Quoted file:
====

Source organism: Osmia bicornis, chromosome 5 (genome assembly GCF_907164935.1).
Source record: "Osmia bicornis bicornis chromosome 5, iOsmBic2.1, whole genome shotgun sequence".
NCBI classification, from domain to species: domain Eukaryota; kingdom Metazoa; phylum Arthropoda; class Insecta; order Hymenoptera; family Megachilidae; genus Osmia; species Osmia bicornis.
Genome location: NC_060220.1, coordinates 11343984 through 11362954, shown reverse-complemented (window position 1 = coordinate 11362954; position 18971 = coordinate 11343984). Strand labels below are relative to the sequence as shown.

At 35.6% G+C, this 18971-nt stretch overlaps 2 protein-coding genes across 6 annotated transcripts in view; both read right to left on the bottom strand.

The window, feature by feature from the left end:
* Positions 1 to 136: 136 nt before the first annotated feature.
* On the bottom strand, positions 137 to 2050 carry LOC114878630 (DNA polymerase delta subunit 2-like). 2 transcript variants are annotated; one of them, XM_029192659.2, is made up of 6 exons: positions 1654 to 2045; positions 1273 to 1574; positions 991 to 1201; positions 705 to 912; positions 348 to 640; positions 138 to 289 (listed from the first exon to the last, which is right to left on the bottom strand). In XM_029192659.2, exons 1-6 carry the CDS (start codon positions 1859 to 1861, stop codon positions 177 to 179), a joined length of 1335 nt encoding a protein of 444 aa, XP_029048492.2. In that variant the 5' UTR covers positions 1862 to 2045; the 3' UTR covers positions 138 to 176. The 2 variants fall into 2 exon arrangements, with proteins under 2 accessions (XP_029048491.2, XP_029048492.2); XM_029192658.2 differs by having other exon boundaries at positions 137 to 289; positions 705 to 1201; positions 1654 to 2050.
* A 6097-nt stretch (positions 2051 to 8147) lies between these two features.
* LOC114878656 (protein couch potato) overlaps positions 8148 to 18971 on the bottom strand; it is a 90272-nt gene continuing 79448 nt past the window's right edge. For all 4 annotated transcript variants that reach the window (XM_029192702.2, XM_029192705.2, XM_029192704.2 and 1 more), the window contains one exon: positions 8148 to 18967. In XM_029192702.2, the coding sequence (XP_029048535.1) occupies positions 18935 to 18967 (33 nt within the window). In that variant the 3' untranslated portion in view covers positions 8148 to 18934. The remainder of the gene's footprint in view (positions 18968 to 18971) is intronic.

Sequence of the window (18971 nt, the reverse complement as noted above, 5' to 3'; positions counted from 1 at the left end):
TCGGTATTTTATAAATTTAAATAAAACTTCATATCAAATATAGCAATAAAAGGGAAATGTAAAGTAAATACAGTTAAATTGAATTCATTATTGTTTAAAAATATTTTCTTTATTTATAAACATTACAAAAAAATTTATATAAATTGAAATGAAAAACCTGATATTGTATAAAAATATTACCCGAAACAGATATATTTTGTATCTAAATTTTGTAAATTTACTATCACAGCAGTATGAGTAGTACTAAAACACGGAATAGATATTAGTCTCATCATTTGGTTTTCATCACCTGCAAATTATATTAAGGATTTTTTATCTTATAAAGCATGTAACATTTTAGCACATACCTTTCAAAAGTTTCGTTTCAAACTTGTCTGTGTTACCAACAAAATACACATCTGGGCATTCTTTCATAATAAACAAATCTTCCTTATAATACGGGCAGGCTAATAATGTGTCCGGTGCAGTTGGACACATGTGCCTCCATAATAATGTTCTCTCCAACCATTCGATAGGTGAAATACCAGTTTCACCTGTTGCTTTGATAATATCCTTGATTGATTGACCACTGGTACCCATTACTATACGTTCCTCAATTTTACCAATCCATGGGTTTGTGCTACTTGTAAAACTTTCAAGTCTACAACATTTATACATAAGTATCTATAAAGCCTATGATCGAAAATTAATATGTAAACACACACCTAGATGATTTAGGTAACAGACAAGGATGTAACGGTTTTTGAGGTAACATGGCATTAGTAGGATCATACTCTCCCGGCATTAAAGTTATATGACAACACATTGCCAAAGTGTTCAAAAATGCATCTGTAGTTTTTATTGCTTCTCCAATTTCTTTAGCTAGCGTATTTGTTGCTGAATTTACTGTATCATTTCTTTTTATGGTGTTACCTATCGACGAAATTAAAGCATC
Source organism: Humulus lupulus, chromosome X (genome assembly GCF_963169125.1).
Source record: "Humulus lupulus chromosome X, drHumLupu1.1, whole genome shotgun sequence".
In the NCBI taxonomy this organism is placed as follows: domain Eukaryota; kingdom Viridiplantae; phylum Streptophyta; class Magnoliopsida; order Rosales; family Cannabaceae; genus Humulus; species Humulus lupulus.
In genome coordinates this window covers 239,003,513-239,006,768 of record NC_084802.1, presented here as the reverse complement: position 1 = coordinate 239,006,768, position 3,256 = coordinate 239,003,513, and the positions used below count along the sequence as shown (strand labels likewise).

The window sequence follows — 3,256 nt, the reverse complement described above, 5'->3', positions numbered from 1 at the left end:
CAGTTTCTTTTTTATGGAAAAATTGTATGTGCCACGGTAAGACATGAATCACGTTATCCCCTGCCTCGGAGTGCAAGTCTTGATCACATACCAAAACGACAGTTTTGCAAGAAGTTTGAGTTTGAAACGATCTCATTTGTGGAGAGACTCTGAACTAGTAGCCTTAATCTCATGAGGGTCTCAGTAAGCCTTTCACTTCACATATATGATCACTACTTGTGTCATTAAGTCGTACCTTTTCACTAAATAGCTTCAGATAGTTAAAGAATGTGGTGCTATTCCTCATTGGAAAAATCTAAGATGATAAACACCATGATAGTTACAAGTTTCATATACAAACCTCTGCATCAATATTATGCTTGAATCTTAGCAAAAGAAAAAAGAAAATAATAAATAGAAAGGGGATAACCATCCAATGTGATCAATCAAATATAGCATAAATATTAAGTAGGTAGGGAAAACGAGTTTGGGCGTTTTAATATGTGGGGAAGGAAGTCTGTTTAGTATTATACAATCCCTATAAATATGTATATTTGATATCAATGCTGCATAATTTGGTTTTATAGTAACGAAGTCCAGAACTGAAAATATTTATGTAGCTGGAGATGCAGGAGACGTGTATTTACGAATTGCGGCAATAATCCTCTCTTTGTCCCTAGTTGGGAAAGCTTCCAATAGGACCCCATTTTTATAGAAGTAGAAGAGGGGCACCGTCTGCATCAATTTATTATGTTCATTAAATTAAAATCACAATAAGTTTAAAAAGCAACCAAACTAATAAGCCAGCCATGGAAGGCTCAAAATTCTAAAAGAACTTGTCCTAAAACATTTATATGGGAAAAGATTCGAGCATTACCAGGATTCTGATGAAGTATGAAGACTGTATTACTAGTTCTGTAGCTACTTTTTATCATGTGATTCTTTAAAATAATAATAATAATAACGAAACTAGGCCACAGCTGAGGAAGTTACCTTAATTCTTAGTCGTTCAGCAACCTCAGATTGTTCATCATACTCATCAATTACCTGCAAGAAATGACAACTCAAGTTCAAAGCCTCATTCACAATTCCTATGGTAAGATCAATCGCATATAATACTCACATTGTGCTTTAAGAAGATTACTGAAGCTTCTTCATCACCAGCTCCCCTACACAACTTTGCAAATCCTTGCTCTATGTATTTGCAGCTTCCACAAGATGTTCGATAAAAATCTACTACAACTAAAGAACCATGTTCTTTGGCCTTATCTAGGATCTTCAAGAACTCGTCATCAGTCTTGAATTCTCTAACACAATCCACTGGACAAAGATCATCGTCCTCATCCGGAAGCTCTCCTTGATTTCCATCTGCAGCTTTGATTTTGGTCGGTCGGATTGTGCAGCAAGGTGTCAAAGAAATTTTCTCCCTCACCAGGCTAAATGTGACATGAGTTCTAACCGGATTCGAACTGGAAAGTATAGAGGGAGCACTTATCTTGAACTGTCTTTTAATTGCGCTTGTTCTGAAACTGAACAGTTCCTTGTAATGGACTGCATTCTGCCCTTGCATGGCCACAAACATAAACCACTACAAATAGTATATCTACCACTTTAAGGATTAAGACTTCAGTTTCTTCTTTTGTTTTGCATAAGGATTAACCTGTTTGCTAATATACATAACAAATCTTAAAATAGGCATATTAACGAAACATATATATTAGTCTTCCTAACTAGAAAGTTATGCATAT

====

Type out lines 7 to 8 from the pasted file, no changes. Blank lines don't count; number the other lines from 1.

* Positions 1 to 136: 136 nt before the first annotated feature.
* On the bottom strand, positions 137 to 2050 carry LOC114878630 (DNA polymerase delta subunit 2-like). 2 transcript variants are annotated; one of them, XM_029192659.2, is made up of 6 exons: positions 1654 to 2045; positions 1273 to 1574; positions 991 to 1201; positions 705 to 912; positions 348 to 640; positions 138 to 289 (listed from the first exon to the last, which is right to left on the bottom strand). In XM_029192659.2, exons 1-6 carry the CDS (start codon positions 1859 to 1861, stop codon positions 177 to 179), a joined length of 1335 nt encoding a protein of 444 aa, XP_029048492.2. In that variant the 5' UTR covers positions 1862 to 2045; the 3' UTR covers positions 138 to 176. The 2 variants fall into 2 exon arrangements, with proteins under 2 accessions (XP_029048491.2, XP_029048492.2); XM_029192658.2 differs by having other exon boundaries at positions 137 to 289; positions 705 to 1201; positions 1654 to 2050.